When the pro's do it, they simply get the media or well known 'crooked' tipsters, analysts or brokers to do it for them. (say no more). .They're all in cahoots with each other!
The campaign against shorting is for the benefit of the 'cheated' investors that cannot control their investments due to the dirty tricks played out by co-ordinated deramping in order to tank the sp to abnormally low levels.
When the campaign is complete, the results will be reviewed by Govt legislators re- further action! The branch of the FSA ie FCA will be asked by Davide Serra to conduct an investigation into short selling practices, with the view to either:- an outright ban on short selling, or at the very least to be better and more vigorously regulated !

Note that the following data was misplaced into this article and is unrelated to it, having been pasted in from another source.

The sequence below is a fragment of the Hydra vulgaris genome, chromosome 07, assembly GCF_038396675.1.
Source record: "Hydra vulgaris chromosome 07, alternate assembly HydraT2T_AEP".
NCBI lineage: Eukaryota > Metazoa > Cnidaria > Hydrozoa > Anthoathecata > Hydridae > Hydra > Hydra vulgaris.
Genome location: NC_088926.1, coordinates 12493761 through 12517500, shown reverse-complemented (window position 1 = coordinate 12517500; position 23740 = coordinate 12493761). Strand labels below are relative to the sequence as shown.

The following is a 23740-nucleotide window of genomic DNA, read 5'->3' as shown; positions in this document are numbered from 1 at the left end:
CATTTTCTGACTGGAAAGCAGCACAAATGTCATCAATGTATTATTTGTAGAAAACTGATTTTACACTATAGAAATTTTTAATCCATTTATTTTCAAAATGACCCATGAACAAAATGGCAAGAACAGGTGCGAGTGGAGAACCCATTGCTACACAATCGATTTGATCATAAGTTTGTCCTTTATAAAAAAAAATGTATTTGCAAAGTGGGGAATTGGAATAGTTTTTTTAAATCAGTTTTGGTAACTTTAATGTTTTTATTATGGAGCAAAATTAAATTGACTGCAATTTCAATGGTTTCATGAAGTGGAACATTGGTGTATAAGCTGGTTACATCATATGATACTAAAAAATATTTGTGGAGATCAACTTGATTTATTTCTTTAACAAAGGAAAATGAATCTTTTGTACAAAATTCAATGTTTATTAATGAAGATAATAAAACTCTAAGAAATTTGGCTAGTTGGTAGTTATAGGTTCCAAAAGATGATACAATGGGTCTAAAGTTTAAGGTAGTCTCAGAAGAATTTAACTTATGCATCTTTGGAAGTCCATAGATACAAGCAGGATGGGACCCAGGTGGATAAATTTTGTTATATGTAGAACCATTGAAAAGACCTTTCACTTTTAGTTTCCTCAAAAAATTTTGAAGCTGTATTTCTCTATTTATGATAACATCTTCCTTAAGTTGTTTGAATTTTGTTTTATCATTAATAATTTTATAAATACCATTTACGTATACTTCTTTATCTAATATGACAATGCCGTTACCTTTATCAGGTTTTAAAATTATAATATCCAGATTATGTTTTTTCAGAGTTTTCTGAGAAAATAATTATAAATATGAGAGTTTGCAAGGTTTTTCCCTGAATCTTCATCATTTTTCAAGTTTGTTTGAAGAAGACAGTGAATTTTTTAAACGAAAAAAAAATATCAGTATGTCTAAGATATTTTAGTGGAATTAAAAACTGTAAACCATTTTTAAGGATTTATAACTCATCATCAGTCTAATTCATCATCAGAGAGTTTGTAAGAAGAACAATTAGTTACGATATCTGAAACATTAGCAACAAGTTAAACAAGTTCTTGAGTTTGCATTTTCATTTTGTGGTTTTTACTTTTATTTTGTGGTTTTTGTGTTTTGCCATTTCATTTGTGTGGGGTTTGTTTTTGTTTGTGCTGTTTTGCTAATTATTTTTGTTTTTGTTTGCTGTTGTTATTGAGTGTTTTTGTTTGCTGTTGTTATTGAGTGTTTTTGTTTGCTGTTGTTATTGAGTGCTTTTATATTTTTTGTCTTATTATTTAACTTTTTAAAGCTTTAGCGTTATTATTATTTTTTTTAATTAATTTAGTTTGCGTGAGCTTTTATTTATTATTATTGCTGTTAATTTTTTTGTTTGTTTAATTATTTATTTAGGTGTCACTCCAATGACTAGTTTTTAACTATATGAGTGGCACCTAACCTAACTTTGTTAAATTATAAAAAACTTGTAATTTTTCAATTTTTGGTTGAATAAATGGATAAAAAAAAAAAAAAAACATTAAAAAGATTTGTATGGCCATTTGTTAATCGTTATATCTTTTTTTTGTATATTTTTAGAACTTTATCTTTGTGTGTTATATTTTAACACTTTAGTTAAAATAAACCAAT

The HMGovt epetition is a regulated and monitored site with legal authority that will NOT under any circumstances allow any auspicious individuals to prevent 'others' from casting their free votes. Discussions of which are freely entered into with individual viewpoints.
The trouble with INTU is its all about shopping centres. My experience of shopping centres is:
1) Empty units
2) Overpriced shops like Clinton's cards
3) Costs more to park than I spend
Now if they were building homes and offices it would be a different matter. Retailing is moving massively online; I don't see anything to drive the share price higher tbh. Once interest rates rise, the attraction of INTU as an income stock will decline.
"Martin Cholwill's FUND:NA02:Royal London UK Equity Income fund has returned almost 30% in the past year, putting it into the top quartile of the UK equity income sector.He told Holly Black which shares he is buying, holding and selling.BUY - Intu ..."
This does seem a good entry point: about 15% discount to NAV, near 5% yield and also an exciting pipeline of development projects and getting in more food courts and leisure facilities into the malls, etc.